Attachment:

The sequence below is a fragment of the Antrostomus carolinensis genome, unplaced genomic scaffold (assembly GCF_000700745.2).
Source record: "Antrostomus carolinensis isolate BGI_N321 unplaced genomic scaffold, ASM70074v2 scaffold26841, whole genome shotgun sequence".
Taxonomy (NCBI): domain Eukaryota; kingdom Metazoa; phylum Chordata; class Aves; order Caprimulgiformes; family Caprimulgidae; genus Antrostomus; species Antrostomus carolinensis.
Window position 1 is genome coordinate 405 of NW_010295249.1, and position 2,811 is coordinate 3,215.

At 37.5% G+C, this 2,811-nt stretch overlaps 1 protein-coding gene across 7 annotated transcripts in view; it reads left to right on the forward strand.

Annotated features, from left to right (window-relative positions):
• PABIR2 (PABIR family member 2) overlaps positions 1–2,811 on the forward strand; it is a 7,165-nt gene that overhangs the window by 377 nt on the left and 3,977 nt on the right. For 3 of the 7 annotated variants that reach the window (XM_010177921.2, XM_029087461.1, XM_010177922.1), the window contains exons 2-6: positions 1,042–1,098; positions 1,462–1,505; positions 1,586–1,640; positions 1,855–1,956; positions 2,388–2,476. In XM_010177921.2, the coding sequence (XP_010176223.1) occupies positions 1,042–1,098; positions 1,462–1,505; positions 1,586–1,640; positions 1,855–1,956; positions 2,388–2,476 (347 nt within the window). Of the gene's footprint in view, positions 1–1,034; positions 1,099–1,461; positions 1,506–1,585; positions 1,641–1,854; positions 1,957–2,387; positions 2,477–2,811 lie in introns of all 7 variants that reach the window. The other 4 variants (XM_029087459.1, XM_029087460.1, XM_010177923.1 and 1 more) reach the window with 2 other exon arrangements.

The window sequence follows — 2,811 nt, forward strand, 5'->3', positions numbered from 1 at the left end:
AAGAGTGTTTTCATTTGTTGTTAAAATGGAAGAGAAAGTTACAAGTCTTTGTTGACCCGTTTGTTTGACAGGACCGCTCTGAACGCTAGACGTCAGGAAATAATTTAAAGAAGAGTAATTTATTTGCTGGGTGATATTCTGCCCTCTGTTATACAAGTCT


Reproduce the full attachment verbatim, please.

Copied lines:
The sequence below is a fragment of the Antrostomus carolinensis genome, unplaced genomic scaffold (assembly GCF_000700745.2).
Source record: "Antrostomus carolinensis isolate BGI_N321 unplaced genomic scaffold, ASM70074v2 scaffold26841, whole genome shotgun sequence".
Taxonomy (NCBI): domain Eukaryota; kingdom Metazoa; phylum Chordata; class Aves; order Caprimulgiformes; family Caprimulgidae; genus Antrostomus; species Antrostomus carolinensis.
Window position 1 is genome coordinate 405 of NW_010295249.1, and position 2,811 is coordinate 3,215.

At 37.5% G+C, this 2,811-nt stretch overlaps 1 protein-coding gene across 7 annotated transcripts in view; it reads left to right on the forward strand.

Annotated features, from left to right (window-relative positions):
• PABIR2 (PABIR family member 2) overlaps positions 1–2,811 on the forward strand; it is a 7,165-nt gene that overhangs the window by 377 nt on the left and 3,977 nt on the right. For 3 of the 7 annotated variants that reach the window (XM_010177921.2, XM_029087461.1, XM_010177922.1), the window contains exons 2-6: positions 1,042–1,098; positions 1,462–1,505; positions 1,586–1,640; positions 1,855–1,956; positions 2,388–2,476. In XM_010177921.2, the coding sequence (XP_010176223.1) occupies positions 1,042–1,098; positions 1,462–1,505; positions 1,586–1,640; positions 1,855–1,956; positions 2,388–2,476 (347 nt within the window). Of the gene's footprint in view, positions 1–1,034; positions 1,099–1,461; positions 1,506–1,585; positions 1,641–1,854; positions 1,957–2,387; positions 2,477–2,811 lie in introns of all 7 variants that reach the window. The other 4 variants (XM_029087459.1, XM_029087460.1, XM_010177923.1 and 1 more) reach the window with 2 other exon arrangements.

The window sequence follows — 2,811 nt, forward strand, 5'->3', positions numbered from 1 at the left end:
AAGAGTGTTTTCATTTGTTGTTAAAATGGAAGAGAAAGTTACAAGTCTTTGTTGACCCGTTTGTTTGACAGGACCGCTCTGAACGCTAGACGTCAGGAAATAATTTAAAGAAGAGTAATTTATTTGCTGGGTGATATTCTGCCCTCTGTTATACAAGTCT